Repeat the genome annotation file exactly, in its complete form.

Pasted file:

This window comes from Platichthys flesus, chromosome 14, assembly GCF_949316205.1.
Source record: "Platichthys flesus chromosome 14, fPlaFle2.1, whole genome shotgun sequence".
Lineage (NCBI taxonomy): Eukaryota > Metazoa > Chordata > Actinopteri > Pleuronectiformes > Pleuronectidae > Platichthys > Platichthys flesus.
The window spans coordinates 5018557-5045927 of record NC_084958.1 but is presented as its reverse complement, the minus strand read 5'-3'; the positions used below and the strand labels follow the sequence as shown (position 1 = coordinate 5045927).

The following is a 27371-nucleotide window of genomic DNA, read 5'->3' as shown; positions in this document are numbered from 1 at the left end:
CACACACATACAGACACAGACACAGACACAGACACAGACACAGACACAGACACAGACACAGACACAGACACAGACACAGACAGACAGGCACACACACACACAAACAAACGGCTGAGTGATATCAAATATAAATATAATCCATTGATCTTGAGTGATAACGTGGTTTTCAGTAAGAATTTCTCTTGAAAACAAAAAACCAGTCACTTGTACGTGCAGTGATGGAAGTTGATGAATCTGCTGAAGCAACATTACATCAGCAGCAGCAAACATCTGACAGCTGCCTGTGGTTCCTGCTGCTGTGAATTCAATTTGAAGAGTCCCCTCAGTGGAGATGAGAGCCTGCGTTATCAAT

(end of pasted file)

This window comes from Platichthys flesus, chromosome 14, assembly GCF_949316205.1.
Source record: "Platichthys flesus chromosome 14, fPlaFle2.1, whole genome shotgun sequence".
Lineage (NCBI taxonomy): Eukaryota > Metazoa > Chordata > Actinopteri > Pleuronectiformes > Pleuronectidae > Platichthys > Platichthys flesus.
The window spans coordinates 5018557-5045927 of record NC_084958.1 but is presented as its reverse complement, the minus strand read 5'-3'; the positions used below and the strand labels follow the sequence as shown (position 1 = coordinate 5045927).

The following is a 27371-nucleotide window of genomic DNA, read 5'->3' as shown; positions in this document are numbered from 1 at the left end:
CACACACATACAGACACAGACACAGACACAGACACAGACACAGACACAGACACAGACACAGACACAGACACAGACACAGACAGACAGGCACACACACACACAAACAAACGGCTGAGTGATATCAAATATAAATATAATCCATTGATCTTGAGTGATAACGTGGTTTTCAGTAAGAATTTCTCTTGAAAACAAAAAACCAGTCACTTGTACGTGCAGTGATGGAAGTTGATGAATCTGCTGAAGCAACATTACATCAGCAGCAGCAAACATCTGACAGCTGCCTGTGGTTCCTGCTGCTGTGAATTCAATTTGAAGAGTCCCCTCAGTGGAGATGAGAGCCTGCGTTATCAAT